Allowing gambling on ferries might also require a change to the Coastal Ferry Act, and the BC Ferry Commissioner, who regulates ferry services, would need to determine the potential impacts.

To comply with the Gaming Control Act it would also be necessary to re-define "gaming facility," the document said. "Preliminary legal advice indicates that an area within a ferry likely cannot be described as a 'facility' for casino gaming as a ferry's primary use is a facility for transporting vehicles and passengers and not gaming."

And then there's this overarching concern: "The Province, through the [Gaming Policy Enforcement Branch,] published policy, specifically prohibits slots in any location other than a gaming facility. Gaming public policy would have to be redefined."

Criminal Code trouble

Even if concerns with provincial control can be worked out, the proponents will likely have to deal with Ottawa as well.

The finance ministry document said the fact that ferries travel in coastal waters puts them under federal jurisdiction. While the federal Criminal Code allows for gambling on cruise ships, it specifies that the definition "does not include such a ship that is used or fitted for the primary purpose of transporting cargo or vehicles."

The allowance for gambling on a "cruise ship" does not appear to apply to ferries, and indeed rules them out. "On a plain reading of the definition, it is unlikely it would apply to a BC Ferry which is fitted for the primary purpose of transporting vehicles," the authors wrote.

While they didn't get into the details, they noted that some BC Ferries routes -- including the Swartz Bay to Tsawwassen route where Stone said slots would first be introduced -- go through international waters. "Notably, some ferry routes cross waters under the jurisdiction of the United States," it said. "These intergovernmental circumstances would have to be considered and managed. The Ministry of Transportation and Infrastructure will need to seek fulsome legal advice in this regard."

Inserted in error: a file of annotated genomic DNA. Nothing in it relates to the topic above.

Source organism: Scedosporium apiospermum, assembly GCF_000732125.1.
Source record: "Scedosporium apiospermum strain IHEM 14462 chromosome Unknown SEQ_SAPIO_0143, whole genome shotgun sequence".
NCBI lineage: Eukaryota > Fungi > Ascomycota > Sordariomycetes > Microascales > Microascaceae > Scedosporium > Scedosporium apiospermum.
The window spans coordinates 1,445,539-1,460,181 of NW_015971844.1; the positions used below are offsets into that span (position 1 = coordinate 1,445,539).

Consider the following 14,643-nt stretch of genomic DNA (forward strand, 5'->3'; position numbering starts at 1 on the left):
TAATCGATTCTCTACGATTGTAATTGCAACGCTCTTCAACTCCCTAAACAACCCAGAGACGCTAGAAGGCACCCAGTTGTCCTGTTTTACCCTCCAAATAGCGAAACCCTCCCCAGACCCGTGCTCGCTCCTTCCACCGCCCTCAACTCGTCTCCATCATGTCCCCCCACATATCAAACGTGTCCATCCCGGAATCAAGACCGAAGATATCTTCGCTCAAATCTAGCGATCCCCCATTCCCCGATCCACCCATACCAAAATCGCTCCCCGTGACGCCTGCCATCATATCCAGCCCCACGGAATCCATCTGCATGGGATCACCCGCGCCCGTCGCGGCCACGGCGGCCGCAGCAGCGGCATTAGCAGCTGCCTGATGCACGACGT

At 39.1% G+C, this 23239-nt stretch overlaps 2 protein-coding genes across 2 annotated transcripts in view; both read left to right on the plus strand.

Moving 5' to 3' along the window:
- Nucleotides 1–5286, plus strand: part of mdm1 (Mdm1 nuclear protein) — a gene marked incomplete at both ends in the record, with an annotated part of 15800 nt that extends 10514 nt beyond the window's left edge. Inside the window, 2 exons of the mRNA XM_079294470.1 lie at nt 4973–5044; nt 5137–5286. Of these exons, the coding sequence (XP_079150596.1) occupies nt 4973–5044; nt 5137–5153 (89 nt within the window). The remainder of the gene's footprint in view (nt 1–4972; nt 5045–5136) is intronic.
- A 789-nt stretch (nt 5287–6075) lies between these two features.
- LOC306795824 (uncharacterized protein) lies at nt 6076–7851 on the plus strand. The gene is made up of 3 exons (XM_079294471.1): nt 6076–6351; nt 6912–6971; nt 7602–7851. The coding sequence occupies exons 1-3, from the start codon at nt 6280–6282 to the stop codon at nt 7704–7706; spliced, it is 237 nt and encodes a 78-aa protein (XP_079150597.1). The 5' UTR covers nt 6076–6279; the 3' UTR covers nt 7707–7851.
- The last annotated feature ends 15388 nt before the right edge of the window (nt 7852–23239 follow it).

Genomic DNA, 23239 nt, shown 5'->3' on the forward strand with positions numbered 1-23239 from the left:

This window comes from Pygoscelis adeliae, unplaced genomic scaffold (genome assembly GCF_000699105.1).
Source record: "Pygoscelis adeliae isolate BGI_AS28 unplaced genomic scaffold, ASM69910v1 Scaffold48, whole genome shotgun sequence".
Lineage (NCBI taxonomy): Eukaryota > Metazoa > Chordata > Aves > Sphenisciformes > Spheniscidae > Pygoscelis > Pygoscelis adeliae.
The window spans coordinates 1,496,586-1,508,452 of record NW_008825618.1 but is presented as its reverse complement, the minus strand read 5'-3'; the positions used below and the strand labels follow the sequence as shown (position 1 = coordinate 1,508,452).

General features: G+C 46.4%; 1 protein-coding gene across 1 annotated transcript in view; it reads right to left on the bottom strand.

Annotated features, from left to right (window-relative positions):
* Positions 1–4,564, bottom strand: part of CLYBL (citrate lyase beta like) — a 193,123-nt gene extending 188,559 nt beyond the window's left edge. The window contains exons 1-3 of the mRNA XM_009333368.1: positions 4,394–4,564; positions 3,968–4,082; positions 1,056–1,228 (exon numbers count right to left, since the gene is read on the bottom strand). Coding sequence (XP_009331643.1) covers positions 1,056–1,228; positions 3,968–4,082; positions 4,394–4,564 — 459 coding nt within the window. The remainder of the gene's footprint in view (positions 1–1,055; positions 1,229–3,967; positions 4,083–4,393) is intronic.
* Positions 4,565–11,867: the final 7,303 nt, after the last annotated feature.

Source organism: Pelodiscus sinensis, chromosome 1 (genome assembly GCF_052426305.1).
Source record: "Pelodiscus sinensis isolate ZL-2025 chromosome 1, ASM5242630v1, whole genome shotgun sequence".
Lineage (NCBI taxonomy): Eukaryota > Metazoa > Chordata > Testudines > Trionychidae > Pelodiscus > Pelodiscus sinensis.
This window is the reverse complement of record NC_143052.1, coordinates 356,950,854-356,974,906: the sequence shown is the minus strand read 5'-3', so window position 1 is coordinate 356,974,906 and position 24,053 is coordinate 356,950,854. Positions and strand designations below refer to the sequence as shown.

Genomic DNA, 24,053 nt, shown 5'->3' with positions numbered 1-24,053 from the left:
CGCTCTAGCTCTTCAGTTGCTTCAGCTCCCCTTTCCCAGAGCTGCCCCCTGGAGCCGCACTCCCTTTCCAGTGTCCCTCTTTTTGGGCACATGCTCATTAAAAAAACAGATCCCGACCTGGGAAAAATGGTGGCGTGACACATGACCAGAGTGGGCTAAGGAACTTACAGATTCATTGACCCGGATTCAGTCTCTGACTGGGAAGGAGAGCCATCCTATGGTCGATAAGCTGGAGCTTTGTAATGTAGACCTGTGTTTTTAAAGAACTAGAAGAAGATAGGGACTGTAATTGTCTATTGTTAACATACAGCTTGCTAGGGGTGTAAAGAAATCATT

The authors also highlighted the Oct. 16, 2013 report that provincial health officer Perry Kendall wrote for the minister of health, which is also referenced in several briefing notes for Finance Minister Michael de Jong.

"The report noted that increasing access to products such as slot machines appears to be increasing gambling related risk in B.C.," it said. "Experience further suggests that one of the strongest methods for reducing the incidence of problem gambling is to restrict or centralize access to Electronic Gaming devices within communities. In light of this recent report, expansion of slot machines would likely garner negative media scrutiny."

Instalment, power costs

The finance ministry note was among 242 pages the ministry released regarding the proposal to put slot machines on BC Ferries. Several pages were censored or withheld in their entirety under sections of the Freedom of Information and Protection of Privacy Act regarding policy advice or recommendations, legal advice, disclosure harmful to law enforcement, disclosure harmful to the financial or economic interests of a public body and disclosure harmful to personal privacy.

A Dec. 18, 2013 briefing note for Finance Minister de Jong included some detail on the revenue and cost considerations. "The revenue and cost estimates may be impacted by changes required to ferries to allow for the establishment and operation of slot machines on ferries," it said.

For example, "there may be a need for some construction on the ferries to facilitate the installation of the slot machines, which weigh between 150-270 lbs and require steel infrastructure to bolt to facility, creating additional weight," it said. "Each slot machine also requires heavy power usage, up to 700 watts per slot."

The upshot of that was, "The fuel budget could be affected."

Also, it said, "The area with the slot machines in it would have to be staffed." Another briefing note said, "As BCFC ferries are a public space, BCLC expressed concerns about the need to restrict access to minors on ferries."  [Tyee]